NASA's Hubble lately found a compact disk-shaped galaxy with the help of a "natural lens" in space. This is the first massive and fast spinning galaxy that stopped producing stars a few billion years after the Big Bang took place.
Also Read: Top 5 asteroids that made headlines
According to the researchers, the discovery of such a galaxy challenges the present understanding of massive galaxies to form and evolve.
When the image of this galaxy was clicked by Hubble, the astronomers were expecting to see chaotic clusters of stars but they found stars which originated in a pancake-shaped disk.
It's the first direct observational evidence that at least some of the earliest so-called "dead" galaxies — where star formation stopped — somehow evolve from a Milky Way-shaped disk into the giant elliptical galaxies we see today.
This is a surprise because elliptical galaxies contain older stars, while spiral galaxies typically contain younger blue stars. At least some of these early "dead" disk galaxies must have gone through major makeovers. They not only changed their structure but also the motions of their stars to make a shape of an elliptical galaxy, a NASA statement revealed.
"This new insight may force us to rethink the whole cosmological context of how galaxies burn out early on and evolve into local elliptical-shaped galaxies," said study leader Sune Toft of the Dark Cosmology Center at the Niels Bohr Institute, University of Copenhagen, Denmark.
"Perhaps we have been blind to the fact that early 'dead' galaxies could, in fact, be disks, simply because we haven't been able to resolve them," Toft added.
As per the previous studies conducted about dead galaxies, they are believed to transform into a structure similar to the local elliptical galaxies. More powerful space telescopes would be required to confirm this guesstimation by the researchers.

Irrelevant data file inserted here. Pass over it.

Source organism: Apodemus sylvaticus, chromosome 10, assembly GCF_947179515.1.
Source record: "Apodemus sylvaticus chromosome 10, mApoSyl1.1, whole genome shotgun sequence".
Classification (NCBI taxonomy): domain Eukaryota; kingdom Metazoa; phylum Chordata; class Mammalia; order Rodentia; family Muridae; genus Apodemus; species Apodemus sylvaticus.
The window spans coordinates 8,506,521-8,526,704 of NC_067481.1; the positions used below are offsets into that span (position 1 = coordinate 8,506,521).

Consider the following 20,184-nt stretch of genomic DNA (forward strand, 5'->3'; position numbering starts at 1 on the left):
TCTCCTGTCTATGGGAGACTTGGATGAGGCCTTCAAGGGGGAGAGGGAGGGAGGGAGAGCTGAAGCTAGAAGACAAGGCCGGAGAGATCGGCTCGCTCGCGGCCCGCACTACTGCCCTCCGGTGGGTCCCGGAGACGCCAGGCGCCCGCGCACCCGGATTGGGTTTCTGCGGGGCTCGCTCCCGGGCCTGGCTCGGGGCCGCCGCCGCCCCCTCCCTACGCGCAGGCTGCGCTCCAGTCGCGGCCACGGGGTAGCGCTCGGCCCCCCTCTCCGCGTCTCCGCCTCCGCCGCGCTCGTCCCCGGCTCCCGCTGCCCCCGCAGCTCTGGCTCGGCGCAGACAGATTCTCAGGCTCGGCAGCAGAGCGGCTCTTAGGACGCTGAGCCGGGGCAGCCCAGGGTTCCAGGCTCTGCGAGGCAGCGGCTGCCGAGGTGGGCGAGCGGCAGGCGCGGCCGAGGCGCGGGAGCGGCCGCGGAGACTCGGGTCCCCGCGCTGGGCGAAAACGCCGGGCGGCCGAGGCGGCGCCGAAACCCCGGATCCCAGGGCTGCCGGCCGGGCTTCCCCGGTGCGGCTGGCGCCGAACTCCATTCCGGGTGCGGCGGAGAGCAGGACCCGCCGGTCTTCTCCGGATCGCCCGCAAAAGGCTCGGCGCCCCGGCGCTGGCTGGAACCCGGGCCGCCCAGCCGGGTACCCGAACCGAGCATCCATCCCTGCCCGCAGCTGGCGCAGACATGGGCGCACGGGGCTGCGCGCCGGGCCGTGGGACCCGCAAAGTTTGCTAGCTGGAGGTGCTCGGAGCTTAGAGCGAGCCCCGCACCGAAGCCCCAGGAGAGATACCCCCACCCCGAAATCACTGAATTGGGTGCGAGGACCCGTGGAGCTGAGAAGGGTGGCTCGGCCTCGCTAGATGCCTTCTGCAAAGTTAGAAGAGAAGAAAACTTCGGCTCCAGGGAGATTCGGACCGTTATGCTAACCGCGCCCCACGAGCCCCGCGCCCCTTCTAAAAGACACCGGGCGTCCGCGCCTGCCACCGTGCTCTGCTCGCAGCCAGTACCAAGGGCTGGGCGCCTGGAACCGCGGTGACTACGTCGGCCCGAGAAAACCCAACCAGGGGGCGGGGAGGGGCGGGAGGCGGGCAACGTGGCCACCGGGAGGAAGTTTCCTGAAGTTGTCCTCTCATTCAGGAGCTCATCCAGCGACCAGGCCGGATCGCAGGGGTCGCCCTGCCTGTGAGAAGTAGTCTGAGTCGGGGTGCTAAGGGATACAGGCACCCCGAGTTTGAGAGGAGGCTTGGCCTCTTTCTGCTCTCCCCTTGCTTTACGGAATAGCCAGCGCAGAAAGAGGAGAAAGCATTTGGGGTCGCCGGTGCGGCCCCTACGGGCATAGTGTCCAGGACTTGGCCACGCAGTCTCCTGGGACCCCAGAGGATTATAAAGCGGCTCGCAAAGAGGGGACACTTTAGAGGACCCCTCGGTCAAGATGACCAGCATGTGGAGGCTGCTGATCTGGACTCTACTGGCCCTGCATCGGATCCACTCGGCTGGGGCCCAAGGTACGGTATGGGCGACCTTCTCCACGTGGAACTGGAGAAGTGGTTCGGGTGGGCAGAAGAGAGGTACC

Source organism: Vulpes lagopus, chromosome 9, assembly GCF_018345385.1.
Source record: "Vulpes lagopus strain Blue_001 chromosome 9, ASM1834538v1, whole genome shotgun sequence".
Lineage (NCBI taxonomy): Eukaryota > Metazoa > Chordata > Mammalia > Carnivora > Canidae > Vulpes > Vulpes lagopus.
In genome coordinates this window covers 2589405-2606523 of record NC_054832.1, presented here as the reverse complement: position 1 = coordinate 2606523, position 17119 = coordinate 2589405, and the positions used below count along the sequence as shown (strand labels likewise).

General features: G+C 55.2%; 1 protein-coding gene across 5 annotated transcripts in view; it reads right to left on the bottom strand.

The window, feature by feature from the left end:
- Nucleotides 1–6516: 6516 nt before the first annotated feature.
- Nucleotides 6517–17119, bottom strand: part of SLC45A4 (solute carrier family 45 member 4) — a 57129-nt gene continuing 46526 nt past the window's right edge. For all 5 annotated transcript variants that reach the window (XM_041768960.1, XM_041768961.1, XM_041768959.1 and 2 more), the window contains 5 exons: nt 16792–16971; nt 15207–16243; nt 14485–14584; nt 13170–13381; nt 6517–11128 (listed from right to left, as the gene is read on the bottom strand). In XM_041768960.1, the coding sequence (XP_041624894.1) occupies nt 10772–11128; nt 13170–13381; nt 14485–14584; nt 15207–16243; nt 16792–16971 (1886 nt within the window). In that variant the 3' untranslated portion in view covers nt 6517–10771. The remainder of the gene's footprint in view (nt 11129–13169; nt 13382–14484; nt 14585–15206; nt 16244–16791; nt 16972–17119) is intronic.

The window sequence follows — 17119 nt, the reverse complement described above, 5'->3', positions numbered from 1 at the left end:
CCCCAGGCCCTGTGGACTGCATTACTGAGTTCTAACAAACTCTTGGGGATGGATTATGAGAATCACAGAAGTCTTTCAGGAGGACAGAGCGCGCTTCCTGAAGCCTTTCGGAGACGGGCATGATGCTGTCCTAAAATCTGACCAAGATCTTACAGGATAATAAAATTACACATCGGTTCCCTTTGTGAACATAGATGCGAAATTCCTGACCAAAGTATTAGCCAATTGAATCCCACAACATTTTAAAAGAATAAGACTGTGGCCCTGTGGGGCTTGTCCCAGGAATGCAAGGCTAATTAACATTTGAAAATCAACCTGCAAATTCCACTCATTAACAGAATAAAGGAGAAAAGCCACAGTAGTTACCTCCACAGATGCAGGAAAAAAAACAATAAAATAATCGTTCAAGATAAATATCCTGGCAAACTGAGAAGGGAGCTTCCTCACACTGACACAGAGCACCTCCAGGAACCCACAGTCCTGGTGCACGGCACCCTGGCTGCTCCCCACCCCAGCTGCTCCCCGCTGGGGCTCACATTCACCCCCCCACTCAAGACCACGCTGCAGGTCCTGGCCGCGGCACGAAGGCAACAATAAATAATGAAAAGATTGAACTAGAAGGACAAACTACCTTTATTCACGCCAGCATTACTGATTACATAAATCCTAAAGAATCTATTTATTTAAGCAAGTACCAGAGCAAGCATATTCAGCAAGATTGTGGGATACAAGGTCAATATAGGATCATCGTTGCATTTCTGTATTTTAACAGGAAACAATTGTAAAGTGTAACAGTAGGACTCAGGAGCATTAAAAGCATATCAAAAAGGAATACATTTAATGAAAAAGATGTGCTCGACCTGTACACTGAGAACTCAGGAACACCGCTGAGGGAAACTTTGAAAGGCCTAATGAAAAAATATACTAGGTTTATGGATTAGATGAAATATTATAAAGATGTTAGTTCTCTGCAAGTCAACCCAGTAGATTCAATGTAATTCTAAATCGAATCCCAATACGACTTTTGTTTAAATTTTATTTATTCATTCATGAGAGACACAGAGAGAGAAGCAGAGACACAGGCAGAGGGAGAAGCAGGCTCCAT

However, through the phenomenon, known as "gravitational lensing," a massive, foreground cluster of galaxies acts as a natural "zoom lens" in space by magnifying and stretching images of far more distant background galaxies. By joining this natural lens with the resolving power of Hubble, scientists were able to see into the center of the dead galaxy.
The remote galaxy is three times as massive as the Milky Way but only half the size. Rotational velocity measurements made with the European Southern Observatory's Very Large Telescope (VLT) showed that the disk galaxy is spinning more than twice as fast as the Milky Way.
Using archival data from the Cluster Lensing And Supernova survey with Hubble (CLASH), Toft and his team were able to determine the stellar mass, star formation rate, and the ages of the stars.
Why this galaxy stopped forming stars is still unknown. It may be the result of an active galactic nucleus, where energy is gushing from a supermassive black hole. This energy inhibits star formation by heating the gas or expelling it from the galaxy. Or it may be the result of the cold gas streaming onto the galaxy being rapidly compressed and heated up, preventing it from cooling down into star-forming clouds in the galaxy's center.
But how do these young, massive, compact disks evolve into the elliptical galaxies we see in the present-day universe? "Probably through mergers," Toft said.
"If these galaxies grow through merging with minor companions, and these minor companions come in large numbers and from all sorts of different angles onto the galaxy, this would eventually randomise the orbits of stars in the galaxies. You could also imagine major mergers. This would definitely also destroy the ordered motion of the stars," Toft added.
Toft and his team hope to use NASA's upcoming James Webb Space Telescope to look for a larger sample of such galaxies.
The findings are published in the June 22 issue of the journal Nature.